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Objective: (i) To compare the prevalence and severity of depressive symptoms between men and women enrolled in a large heart failure (HF) registry. (ii) To determine gender differences in predictors of depressive symptoms from demographic, behavioral, clinical, and psychosocial factors in HF patients. Methods: In 622 HF patients (70% male, 61 ± 13 years, 59% NYHA class III/IV), depressive symptoms were assessed by the Patient Health Questionnaire (PHQ-9). Potential correlates were age, ethnicity, education, marital and financial status, smoking, exercise, body mass index (BMI), HF etiology, NYHA class, comorbidities, functional capacity, anxiety, and perceived control. To identify gender-specific correlates of depressive symptoms, separate logistic regression models were built by gender. Results: Correlates of depressive symptoms in men were financial status (p = 0.027), NYHA (p = 0.001); functional capacity (p < 0.001); health perception (p = 0.043); perceived control (p = 0.002) and anxiety (p < 0.001). Correlates of depressive symptoms in women were BMI (p = 0.003); perceived control (p = 0.013) and anxiety (p < 0.001). Conclusions: In HF patients, lowering depressive symptoms may require gender-specific interventions focusing on weight management in women and improving perceived functional capacity in men. Both men and women with HF may benefit from anxiety reduction and increased control.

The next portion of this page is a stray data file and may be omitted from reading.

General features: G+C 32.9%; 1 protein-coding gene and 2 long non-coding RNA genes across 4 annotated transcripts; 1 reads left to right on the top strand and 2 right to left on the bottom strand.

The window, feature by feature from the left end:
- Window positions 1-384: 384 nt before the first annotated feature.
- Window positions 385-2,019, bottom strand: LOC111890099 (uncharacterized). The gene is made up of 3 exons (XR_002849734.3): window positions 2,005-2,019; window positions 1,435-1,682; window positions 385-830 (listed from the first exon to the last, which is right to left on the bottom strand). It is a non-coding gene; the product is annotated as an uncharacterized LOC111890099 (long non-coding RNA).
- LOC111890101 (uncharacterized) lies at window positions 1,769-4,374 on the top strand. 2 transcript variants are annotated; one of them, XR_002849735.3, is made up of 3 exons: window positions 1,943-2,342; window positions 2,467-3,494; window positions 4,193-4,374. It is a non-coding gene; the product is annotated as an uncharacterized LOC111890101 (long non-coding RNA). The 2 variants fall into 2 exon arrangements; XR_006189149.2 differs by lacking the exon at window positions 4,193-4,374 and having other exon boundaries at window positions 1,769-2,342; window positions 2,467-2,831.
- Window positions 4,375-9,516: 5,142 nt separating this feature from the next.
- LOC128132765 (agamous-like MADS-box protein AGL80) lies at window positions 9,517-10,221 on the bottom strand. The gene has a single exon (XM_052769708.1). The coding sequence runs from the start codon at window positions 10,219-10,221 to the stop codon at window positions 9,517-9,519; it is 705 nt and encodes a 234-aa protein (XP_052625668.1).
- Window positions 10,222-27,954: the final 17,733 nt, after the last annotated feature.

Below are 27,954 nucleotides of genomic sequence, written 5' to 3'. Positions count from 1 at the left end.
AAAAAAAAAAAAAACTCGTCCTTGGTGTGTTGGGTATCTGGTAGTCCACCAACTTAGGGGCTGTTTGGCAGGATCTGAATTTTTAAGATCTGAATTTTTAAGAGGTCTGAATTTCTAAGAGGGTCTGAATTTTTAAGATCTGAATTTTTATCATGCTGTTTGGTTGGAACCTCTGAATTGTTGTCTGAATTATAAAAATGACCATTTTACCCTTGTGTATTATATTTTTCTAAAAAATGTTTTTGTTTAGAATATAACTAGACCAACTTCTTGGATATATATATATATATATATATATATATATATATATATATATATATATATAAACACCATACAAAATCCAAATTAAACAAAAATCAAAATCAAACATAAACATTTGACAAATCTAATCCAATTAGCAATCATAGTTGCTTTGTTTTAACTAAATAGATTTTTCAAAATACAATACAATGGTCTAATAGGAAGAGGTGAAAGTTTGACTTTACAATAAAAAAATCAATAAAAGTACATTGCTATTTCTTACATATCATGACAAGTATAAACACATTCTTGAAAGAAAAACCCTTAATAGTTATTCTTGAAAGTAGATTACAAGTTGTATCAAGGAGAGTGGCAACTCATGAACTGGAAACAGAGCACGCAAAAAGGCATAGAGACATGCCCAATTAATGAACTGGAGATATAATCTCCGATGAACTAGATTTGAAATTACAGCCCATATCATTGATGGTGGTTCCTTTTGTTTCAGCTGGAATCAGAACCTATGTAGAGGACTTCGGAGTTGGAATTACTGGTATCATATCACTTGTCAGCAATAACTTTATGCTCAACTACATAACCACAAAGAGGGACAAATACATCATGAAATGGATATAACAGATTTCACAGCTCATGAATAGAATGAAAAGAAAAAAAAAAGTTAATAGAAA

Mary MacKillop Institute for Health Research

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Journal Article

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